Question: What is the first thing I need to do once I’ve decided to quit?

You should set a quit date-the day when you will break free of your tobacco addiction. Then, consider visiting your doctor or other health care provider before the quit date. She or he can help by providing practical advice and information on the medication that is best for you.

Question: How can health care providers help stop smoking?

Doctors and dentists can be good sources of information about the health risks of smoking and about quitting. They can tell their patients about the proper use and potential side effects of nicotine replacement therapy (see question 8), and help them find local smoking cessation programs. Doctors and dentists can also play an important role by asking patients about smoking at every office visit; advising patients to stop; assisting patients by setting a quit date, providing self-help materials, and suggesting nicotine replacement therapies (when appropriate); and arranging for follow-up visits.

Question: What is nicotine replacement therapy?

Nicotine is the drug in cigarettes and other forms of tobacco that causes addiction. Nicotine replacement products deliver small, steady doses of nicotine into the body, which helps to relieve the withdrawal symptoms often felt by people trying to quit smoking. These products, which are available in four forms (patches, gum, nasal spray, and inhaler), appear to be equally effective. There is evidence that combining the nicotine patch with nicotine gum or nicotine nasal spray increases long-term quit rates compared with using a single type of nicotine replacement therapy. Nicotine gum, in combination with nicotine patch therapy, may also reduce withdrawal symptoms better than either medication alone. Researchers recommend combining nicotine replacement therapy with advice or counseling from a doctor, dentist, pharmacist, or other health provider.

Question: What medication would work best for me?

Different people do better with different methods. You have five choices of medications that are currently approved by the U.S. Food and Drug Administration:

The gum and patches are available at your local pharmacy, or you can ask your health care provider to write you a prescription for one of the other medications. The good news is that all five medications have been shown to be effective in helping smokers who are motivated to quit.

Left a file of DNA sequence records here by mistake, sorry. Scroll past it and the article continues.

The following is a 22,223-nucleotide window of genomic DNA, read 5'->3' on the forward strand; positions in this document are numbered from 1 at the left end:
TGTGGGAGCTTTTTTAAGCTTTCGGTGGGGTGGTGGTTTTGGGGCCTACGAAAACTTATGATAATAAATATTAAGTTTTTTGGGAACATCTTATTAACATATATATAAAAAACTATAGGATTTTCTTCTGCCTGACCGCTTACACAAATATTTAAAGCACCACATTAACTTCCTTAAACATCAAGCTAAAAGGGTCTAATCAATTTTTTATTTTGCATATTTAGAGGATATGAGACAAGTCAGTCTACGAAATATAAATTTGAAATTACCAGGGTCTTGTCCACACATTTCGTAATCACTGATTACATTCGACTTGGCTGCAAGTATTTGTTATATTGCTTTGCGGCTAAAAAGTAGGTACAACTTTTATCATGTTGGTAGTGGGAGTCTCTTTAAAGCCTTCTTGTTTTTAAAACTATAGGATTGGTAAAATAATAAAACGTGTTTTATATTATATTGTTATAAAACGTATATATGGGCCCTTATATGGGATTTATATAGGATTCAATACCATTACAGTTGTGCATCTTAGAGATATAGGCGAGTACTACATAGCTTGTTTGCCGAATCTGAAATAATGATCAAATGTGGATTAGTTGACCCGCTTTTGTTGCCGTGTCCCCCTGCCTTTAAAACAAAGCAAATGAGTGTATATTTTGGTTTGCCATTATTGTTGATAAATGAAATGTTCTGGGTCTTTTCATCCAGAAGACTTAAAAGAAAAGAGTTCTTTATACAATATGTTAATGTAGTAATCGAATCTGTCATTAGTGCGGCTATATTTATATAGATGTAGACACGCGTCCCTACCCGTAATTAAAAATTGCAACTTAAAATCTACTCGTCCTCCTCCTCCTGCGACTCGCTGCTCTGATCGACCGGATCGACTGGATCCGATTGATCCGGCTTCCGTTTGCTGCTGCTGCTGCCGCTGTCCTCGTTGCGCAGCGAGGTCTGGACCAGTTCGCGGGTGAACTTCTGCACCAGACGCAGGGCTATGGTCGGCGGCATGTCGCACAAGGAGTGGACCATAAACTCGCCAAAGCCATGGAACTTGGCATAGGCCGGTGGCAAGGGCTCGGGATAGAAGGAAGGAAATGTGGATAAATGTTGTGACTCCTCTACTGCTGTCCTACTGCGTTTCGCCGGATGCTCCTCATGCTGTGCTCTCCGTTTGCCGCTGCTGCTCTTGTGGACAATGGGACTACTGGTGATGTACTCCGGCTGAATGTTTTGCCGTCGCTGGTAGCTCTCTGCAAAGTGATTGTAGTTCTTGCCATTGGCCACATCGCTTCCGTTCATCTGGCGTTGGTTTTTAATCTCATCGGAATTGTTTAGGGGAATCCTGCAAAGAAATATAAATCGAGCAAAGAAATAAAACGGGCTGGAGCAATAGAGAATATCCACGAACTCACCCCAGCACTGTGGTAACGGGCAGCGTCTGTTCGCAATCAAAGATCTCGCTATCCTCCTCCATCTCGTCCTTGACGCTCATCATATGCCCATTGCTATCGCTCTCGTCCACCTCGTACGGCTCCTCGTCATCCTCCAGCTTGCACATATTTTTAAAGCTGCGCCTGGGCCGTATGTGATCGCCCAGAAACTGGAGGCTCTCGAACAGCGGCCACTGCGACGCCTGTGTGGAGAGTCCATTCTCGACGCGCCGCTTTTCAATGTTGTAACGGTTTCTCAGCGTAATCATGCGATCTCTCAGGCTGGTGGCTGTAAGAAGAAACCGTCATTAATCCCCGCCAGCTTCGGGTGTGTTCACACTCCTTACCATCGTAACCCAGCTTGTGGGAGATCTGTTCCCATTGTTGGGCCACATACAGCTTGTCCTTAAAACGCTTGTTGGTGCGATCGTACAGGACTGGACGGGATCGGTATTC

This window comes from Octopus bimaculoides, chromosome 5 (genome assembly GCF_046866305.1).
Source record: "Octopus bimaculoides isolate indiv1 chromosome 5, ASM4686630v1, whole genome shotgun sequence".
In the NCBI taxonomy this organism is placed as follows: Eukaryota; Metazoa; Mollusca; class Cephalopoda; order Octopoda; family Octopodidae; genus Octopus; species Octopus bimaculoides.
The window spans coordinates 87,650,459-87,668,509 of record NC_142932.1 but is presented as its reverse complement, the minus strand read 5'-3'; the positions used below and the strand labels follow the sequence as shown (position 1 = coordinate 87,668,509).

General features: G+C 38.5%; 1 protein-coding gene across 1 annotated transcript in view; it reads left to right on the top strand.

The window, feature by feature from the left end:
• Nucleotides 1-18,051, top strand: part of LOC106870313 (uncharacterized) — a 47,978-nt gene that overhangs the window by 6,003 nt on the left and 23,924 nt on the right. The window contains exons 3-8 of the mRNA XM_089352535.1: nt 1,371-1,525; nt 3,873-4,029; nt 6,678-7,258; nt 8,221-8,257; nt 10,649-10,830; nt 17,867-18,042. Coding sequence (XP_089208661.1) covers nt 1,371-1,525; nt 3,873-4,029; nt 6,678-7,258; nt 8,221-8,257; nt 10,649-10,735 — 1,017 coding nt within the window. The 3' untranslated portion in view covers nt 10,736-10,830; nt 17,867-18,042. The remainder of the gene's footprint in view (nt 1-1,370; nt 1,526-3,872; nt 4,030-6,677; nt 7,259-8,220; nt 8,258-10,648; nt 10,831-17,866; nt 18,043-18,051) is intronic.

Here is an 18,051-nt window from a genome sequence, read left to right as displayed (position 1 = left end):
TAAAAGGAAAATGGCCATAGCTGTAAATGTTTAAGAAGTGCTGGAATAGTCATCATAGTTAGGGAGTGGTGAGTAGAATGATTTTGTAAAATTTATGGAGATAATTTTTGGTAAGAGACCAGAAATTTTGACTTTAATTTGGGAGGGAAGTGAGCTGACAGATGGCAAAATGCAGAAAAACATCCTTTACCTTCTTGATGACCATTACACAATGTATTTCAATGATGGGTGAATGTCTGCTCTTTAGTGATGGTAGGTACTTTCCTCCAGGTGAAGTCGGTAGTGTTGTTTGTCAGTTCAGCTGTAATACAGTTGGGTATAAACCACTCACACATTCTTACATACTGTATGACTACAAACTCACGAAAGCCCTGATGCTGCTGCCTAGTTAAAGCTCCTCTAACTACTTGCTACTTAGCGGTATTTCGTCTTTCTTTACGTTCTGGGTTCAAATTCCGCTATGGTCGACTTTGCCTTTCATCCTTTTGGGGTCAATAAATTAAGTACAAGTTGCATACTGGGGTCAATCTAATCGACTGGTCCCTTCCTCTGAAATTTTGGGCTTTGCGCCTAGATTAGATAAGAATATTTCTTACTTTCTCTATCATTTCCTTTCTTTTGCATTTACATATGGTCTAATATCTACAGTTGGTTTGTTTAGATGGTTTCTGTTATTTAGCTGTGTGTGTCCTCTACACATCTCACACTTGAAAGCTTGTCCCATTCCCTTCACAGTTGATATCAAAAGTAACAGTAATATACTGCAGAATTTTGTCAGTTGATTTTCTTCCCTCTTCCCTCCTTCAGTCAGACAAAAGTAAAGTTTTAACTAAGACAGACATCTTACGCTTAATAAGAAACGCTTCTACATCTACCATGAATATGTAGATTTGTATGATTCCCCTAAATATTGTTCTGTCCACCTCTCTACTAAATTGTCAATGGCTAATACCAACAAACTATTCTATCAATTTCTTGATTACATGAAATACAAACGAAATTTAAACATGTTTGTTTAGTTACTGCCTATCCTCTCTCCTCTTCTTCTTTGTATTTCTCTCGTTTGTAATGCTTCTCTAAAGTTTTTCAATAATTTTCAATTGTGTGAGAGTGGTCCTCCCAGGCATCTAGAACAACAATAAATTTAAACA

Question: How will I feel when I quit smoking? Will I gain weight?

Many smokers gain weight when they quit, but it is usually less than 10 pounds. Eat a healthy diet, stay active, and try not to let weight gain distract you from your main goal—quitting smoking. Some of the medications to help you quit may help delay weight gain.

Question: Some of my friends and family are smokers. What should I do when I’m with them?

Tell them that you are quitting, and ask them to assist you in this effort. Specifically, ask them not to smoke or leave cigarettes around you.

Question: What kinds of activities can I do when I feel the urge to smoke?

Talk with someone, go for a walk, drink water, or get busy with a task. Reduce your stress by taking a hot bath, exercising, or reading a book.

Question: How can I change my daily routine, which includes smoking a cigarette with my breakfast?

When you first try to quit, change your routine. Eat breakfast in a different place, and drink tea instead of coffee. Take a different route to work.

Question: I like to smoke when I have a drink. Do I have to give up both?

It’s best to avoid drinking alcohol for the first 3 months after quitting because drinking lowers your chances of success at quitting. It helps to drink a lot of water and other nonalcoholic drinks when you are trying to quit.

Question: I’ve tried to quit before and it didn’t work. What can I do?

Remember that most people have to try to quit at least 2 or 3 times before they are successful. Review your past attempts to quit. Think about what worked—and what didn’t—and try to use your most successful strategies again.

Question: What should I do if I need more help?

Get individual, group, or telephone counseling. The more counseling you get, the better your chances are of quitting for good. Programs are given at local hospitals and health centers. Call your local health department for information about programs in your area. Also, talk with your doctor or other health care provider.